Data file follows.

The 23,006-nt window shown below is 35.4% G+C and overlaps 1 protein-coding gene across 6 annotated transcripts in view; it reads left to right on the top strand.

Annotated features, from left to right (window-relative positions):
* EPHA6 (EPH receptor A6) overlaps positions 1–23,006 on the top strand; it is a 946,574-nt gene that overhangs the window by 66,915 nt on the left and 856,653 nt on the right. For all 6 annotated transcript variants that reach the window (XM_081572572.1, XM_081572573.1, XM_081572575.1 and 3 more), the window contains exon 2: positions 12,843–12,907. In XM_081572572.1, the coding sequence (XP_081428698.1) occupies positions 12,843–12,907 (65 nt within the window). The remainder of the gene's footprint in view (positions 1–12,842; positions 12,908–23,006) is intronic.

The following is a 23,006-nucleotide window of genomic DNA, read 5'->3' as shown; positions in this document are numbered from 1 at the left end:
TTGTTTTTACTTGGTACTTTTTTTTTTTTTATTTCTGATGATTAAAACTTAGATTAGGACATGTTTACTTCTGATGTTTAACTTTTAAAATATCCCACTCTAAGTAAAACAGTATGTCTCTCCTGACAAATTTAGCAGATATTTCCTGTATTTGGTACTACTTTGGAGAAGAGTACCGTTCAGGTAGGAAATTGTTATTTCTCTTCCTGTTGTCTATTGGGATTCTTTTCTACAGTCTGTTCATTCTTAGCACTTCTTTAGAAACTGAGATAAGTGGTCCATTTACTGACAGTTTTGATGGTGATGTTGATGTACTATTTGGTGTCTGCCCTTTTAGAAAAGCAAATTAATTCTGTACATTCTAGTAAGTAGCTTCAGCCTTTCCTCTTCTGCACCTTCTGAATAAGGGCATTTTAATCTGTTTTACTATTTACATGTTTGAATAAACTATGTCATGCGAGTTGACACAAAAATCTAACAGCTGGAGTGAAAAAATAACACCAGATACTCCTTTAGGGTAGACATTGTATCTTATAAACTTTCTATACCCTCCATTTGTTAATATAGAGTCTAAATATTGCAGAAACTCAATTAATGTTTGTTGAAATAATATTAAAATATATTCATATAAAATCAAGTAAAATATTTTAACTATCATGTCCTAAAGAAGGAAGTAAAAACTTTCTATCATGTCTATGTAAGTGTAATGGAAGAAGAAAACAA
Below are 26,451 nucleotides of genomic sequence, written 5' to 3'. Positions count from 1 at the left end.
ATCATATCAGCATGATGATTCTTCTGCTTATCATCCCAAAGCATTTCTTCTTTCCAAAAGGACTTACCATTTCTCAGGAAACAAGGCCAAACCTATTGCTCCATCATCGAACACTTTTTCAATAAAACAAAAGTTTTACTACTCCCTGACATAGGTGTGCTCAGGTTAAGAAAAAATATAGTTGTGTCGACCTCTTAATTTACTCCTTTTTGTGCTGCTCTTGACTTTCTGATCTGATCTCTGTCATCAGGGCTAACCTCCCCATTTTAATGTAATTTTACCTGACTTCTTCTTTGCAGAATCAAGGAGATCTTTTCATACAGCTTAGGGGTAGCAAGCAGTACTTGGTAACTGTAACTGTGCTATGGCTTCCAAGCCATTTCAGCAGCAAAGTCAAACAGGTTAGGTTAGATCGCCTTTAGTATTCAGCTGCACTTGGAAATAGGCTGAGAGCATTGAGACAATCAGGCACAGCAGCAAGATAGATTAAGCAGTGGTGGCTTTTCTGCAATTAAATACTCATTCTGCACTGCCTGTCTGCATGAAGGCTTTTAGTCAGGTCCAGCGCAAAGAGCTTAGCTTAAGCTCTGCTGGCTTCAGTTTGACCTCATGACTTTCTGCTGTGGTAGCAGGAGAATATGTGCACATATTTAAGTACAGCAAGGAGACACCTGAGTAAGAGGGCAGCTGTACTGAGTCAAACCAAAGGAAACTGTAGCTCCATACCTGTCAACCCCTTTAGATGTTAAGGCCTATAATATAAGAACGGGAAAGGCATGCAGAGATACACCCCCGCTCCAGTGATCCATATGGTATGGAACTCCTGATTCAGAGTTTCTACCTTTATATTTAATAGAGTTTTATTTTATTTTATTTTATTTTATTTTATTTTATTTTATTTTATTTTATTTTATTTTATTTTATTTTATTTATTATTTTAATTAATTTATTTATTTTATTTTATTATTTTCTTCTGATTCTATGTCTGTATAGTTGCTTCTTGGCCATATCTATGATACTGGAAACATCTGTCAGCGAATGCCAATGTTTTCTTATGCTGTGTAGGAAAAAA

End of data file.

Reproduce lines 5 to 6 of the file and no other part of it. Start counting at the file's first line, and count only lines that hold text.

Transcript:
TTGTTTTTACTTGGTACTTTTTTTTTTTTTATTTCTGATGATTAAAACTTAGATTAGGACATGTTTACTTCTGATGTTTAACTTTTAAAATATCCCACTCTAAGTAAAACAGTATGTCTCTCCTGACAAATTTAGCAGATATTTCCTGTATTTGGTACTACTTTGGAGAAGAGTACCGTTCAGGTAGGAAATTGTTATTTCTCTTCCTGTTGTCTATTGGGATTCTTTTCTACAGTCTGTTCATTCTTAGCACTTCTTTAGAAACTGAGATAAGTGGTCCATTTACTGACAGTTTTGATGGTGATGTTGATGTACTATTTGGTGTCTGCCCTTTTAGAAAAGCAAATTAATTCTGTACATTCTAGTAAGTAGCTTCAGCCTTTCCTCTTCTGCACCTTCTGAATAAGGGCATTTTAATCTGTTTTACTATTTACATGTTTGAATAAACTATGTCATGCGAGTTGACACAAAAATCTAACAGCTGGAGTGAAAAAATAACACCAGATACTCCTTTAGGGTAGACATTGTATCTTATAAACTTTCTATACCCTCCATTTGTTAATATAGAGTCTAAATATTGCAGAAACTCAATTAATGTTTGTTGAAATAATATTAAAATATATTCATATAAAATCAAGTAAAATATTTTAACTATCATGTCCTAAAGAAGGAAGTAAAAACTTTCTATCATGTCTATGTAAGTGTAATGGAAGAAGAAAACAA
Below are 26,451 nucleotides of genomic sequence, written 5' to 3'. Positions count from 1 at the left end.